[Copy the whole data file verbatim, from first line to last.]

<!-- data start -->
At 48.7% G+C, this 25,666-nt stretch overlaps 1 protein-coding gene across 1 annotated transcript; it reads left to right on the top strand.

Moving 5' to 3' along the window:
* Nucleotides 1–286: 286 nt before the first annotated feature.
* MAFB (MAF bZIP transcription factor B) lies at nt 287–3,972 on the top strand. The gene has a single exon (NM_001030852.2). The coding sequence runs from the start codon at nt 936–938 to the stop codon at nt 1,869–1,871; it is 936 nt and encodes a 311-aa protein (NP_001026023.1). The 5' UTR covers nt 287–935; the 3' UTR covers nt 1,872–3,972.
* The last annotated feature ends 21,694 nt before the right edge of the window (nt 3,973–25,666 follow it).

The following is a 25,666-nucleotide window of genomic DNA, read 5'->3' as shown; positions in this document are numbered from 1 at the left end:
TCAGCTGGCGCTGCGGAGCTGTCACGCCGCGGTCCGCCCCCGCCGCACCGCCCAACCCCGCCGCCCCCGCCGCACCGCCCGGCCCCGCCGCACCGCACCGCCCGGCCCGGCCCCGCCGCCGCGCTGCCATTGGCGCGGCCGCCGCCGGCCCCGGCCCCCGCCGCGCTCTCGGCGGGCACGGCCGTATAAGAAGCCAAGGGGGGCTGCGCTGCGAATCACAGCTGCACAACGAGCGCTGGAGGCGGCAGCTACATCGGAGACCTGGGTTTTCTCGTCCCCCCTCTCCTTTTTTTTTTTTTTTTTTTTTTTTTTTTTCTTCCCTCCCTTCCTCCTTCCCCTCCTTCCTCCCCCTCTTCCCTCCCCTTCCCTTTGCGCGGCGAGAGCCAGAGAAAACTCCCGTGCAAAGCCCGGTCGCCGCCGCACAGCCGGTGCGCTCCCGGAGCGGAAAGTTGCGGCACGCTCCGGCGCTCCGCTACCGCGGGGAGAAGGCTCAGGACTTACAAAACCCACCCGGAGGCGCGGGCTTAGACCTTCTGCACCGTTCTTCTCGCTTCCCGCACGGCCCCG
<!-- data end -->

At 48.7% G+C, this 25,666-nt stretch overlaps 1 protein-coding gene across 1 annotated transcript; it reads left to right on the top strand.

Moving 5' to 3' along the window:
* Nucleotides 1–286: 286 nt before the first annotated feature.
* MAFB (MAF bZIP transcription factor B) lies at nt 287–3,972 on the top strand. The gene has a single exon (NM_001030852.2). The coding sequence runs from the start codon at nt 936–938 to the stop codon at nt 1,869–1,871; it is 936 nt and encodes a 311-aa protein (NP_001026023.1). The 5' UTR covers nt 287–935; the 3' UTR covers nt 1,872–3,972.
* The last annotated feature ends 21,694 nt before the right edge of the window (nt 3,973–25,666 follow it).

The following is a 25,666-nucleotide window of genomic DNA, read 5'->3' as shown; positions in this document are numbered from 1 at the left end:
TCAGCTGGCGCTGCGGAGCTGTCACGCCGCGGTCCGCCCCCGCCGCACCGCCCAACCCCGCCGCCCCCGCCGCACCGCCCGGCCCCGCCGCACCGCACCGCCCGGCCCGGCCCCGCCGCCGCGCTGCCATTGGCGCGGCCGCCGCCGGCCCCGGCCCCCGCCGCGCTCTCGGCGGGCACGGCCGTATAAGAAGCCAAGGGGGGCTGCGCTGCGAATCACAGCTGCACAACGAGCGCTGGAGGCGGCAGCTACATCGGAGACCTGGGTTTTCTCGTCCCCCCTCTCCTTTTTTTTTTTTTTTTTTTTTTTTTTTTTCTTCCCTCCCTTCCTCCTTCCCCTCCTTCCTCCCCCTCTTCCCTCCCCTTCCCTTTGCGCGGCGAGAGCCAGAGAAAACTCCCGTGCAAAGCCCGGTCGCCGCCGCACAGCCGGTGCGCTCCCGGAGCGGAAAGTTGCGGCACGCTCCGGCGCTCCGCTACCGCGGGGAGAAGGCTCAGGACTTACAAAACCCACCCGGAGGCGCGGGCTTAGACCTTCTGCACCGTTCTTCTCGCTTCCCGCACGGCCCCG